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So when the Ajax call returns a JSON reply, I do :

oData = JSON.parse(sReply);


var oData = new cData();

function cData() {
    this.Email = "";
    this.Name = "";
    this.test = function () {

The problem is, the JSON string only contains the email and the name variables, so when the oData = JSON.parse(sReply) happens, the function test gets overwritten and when I try to call the function it does not exist. Is there a way to avoid this? I may have many functions in there and other variables which I don't want to transmit through JSON.

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can you post the JSON value and what the desired output is for the oData object? –  jbabey May 22 '12 at 13:08

3 Answers 3

up vote 2 down vote accepted

oData = JSON.parse(sReply); - This creates a JavaScript object. It doesn't matter if oData was previously a cData object...you just re-assigned it.

You should be able to take your JSON response and manually assign its properties to an existing cData object:

var oData = new cData();
var response = JSON.parse(sReply);
oData.Email = response.Email;
oData.Name = response.Name;

Or you could loop through the properties:

for (var i in response)
    oData[i] = response[i];
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Thanks alot! that's what i did, parsed the reply to the response and then with an oData.init function just assigned the corresponding variables. I thought that I would have to declare response as the simplified version of the oData ( without the function ) but it was needed! –  MIrrorMirror May 22 '12 at 13:16

JSON has no provisions for encoding functions. It's only for data.

You can serialize the functions as strings from JavaScript, of course, and similarly reconstitute them, but that won't work too well in other languages. (What would your Python code do with a JavaScript function?)

If you think about the general problem of data interchange, particularly when it involves services from incompletely-trusted providers, the idea of allowing functions through the data encoding gets pretty scary.

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i don't want js code in python. the oData is a javascript object which manipulates the user data with functions, like the test() function. i just use the json to populate the intended variables of the object –  MIrrorMirror May 22 '12 at 13:06
OK I see. Yes, then @Travesty3 has the right answer. –  Pointy May 22 '12 at 13:27

A common way to solve this problem is to provide your Object (cData) with a static factory method which will accept the DTO (Data Transfer Object) and return a new cData instance, ie:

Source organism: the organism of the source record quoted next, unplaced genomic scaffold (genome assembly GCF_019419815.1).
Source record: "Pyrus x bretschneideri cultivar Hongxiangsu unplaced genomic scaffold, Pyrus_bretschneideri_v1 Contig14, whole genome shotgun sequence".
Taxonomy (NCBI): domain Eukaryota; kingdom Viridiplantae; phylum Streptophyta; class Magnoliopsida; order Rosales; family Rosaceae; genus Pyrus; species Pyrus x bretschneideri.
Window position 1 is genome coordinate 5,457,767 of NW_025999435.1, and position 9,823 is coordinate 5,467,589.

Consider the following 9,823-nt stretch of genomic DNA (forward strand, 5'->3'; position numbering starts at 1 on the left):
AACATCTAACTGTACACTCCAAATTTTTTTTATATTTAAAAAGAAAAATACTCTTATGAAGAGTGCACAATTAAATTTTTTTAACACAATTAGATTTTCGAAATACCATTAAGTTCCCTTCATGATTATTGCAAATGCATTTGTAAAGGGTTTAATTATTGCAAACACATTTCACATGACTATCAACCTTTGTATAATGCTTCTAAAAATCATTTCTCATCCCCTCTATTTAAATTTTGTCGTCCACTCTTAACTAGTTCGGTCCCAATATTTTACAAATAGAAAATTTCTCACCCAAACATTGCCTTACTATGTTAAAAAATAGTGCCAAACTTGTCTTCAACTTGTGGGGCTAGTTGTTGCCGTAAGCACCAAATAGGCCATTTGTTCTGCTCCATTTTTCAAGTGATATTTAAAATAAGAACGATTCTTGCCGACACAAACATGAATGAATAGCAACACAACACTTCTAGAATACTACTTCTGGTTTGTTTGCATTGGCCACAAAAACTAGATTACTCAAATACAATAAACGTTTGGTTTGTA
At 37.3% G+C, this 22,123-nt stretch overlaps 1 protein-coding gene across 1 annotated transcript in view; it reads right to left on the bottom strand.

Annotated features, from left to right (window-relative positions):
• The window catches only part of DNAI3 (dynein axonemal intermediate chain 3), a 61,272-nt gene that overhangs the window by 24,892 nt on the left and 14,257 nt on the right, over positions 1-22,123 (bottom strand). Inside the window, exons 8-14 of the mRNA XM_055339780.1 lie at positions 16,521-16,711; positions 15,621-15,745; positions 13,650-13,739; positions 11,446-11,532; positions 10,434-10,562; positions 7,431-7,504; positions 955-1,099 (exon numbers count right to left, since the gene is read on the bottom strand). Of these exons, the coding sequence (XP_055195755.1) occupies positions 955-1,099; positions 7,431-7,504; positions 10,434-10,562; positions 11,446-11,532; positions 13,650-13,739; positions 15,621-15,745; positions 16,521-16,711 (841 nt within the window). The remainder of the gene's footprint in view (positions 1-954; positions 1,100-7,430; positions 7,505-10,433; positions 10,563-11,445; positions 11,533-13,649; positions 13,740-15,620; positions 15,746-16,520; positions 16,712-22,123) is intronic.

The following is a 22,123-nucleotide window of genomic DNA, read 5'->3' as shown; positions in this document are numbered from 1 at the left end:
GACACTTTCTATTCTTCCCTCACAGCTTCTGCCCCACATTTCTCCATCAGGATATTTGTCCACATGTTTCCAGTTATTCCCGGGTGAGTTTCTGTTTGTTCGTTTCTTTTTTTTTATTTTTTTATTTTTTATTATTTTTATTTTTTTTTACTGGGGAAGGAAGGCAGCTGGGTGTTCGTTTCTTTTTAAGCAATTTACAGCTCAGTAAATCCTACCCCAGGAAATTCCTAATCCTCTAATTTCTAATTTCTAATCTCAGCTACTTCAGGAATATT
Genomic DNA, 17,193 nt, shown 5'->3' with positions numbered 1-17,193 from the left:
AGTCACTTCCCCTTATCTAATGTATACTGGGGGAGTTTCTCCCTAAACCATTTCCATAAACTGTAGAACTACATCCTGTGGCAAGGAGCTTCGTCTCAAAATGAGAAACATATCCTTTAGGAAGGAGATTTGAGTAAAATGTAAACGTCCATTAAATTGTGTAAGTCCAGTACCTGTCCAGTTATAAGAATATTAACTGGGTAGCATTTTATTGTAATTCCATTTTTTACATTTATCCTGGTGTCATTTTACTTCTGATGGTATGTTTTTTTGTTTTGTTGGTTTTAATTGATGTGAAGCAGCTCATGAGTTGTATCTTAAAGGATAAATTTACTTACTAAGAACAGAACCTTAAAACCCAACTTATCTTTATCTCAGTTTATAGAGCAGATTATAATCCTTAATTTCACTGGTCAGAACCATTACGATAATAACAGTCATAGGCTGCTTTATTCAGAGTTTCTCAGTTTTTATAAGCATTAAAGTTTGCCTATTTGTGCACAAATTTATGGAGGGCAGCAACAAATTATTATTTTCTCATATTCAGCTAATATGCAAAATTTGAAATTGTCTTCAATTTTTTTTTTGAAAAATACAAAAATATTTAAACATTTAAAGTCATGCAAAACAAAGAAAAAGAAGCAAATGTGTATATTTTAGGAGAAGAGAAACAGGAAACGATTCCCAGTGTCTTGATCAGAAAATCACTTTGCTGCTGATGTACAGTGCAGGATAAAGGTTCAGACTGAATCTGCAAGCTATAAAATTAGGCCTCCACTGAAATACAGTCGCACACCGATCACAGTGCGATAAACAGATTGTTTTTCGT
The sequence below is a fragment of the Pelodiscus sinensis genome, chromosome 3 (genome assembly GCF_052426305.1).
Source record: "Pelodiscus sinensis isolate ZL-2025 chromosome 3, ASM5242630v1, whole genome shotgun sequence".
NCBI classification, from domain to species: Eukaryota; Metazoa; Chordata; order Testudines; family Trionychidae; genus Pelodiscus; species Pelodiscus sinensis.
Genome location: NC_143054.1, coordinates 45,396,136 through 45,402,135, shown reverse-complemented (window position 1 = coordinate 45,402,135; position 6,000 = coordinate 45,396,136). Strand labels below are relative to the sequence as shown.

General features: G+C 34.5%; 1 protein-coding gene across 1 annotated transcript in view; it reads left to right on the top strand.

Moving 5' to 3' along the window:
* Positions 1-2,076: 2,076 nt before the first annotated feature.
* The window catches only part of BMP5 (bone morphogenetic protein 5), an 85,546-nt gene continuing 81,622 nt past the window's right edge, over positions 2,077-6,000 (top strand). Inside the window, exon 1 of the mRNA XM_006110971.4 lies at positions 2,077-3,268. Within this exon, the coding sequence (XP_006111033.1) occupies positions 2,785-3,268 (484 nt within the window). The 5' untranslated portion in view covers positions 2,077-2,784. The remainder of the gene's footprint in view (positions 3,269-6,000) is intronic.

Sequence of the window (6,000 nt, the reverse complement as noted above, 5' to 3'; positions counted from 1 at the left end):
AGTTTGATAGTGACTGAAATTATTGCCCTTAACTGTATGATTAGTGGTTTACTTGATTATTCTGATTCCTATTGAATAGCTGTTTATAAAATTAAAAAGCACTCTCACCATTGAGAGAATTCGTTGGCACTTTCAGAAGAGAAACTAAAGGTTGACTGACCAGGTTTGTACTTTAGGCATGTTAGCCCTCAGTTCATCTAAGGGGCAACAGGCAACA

function cData() { 
    this.Email = "";
    this.Name = "";
    this.test = function () {

// Static factory which produces a new `cData` object from the supplied
// Data Transfer Object.  Note this function belongs to the Constructor
// function rather than instances created when it's used.
cData.fromDTO(value) {
        // Create a new cData instance.
        var result = new cData();

        // Copy the properties from the DTO.
        result.Email = value.Email;
        result.Name = value.Name;

        // Return the populated instance.
        return result;

You can then make use of the static factory to handle the result of the AJAX call, ie:

function onAjaxResponse(response) {
    var myData = cData.fromDTO(JSON.parse(response));

    // Invoke the 'test' method.

This also provides a clear seperation between the Data Transport layer (data coming from the server) and your business logic (your JavaScript application); if you need to change a property of the DTO (eg: Name changes to FirstName) then you only have to modify the code in one place (the fromDTO factory method).

As a side note, you should consider making use of BumpyCaps when naming Constructor Functions (ie: the first character should be upper case, ie: MyClass instead of myClass as you would any other function).

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Very interesting method, thank you, though it seems kind of an overkill. I went along with just doing response = JSON.parse(reply) and then oData.Email = response.Email ( within an oData init function which accepts as parameter the response variable ) –  MIrrorMirror May 22 '12 at 13:19
Yep, that's a valid solution as well - I would say that my approach benefits from separating object construction from the business logic (ie: now all instances of cData carry an init() method which they don't need to do their work). Although it's in Java, Misko Hevery's article might prove interesting further reading on the subject. –  JonnyReeves May 22 '12 at 13:23

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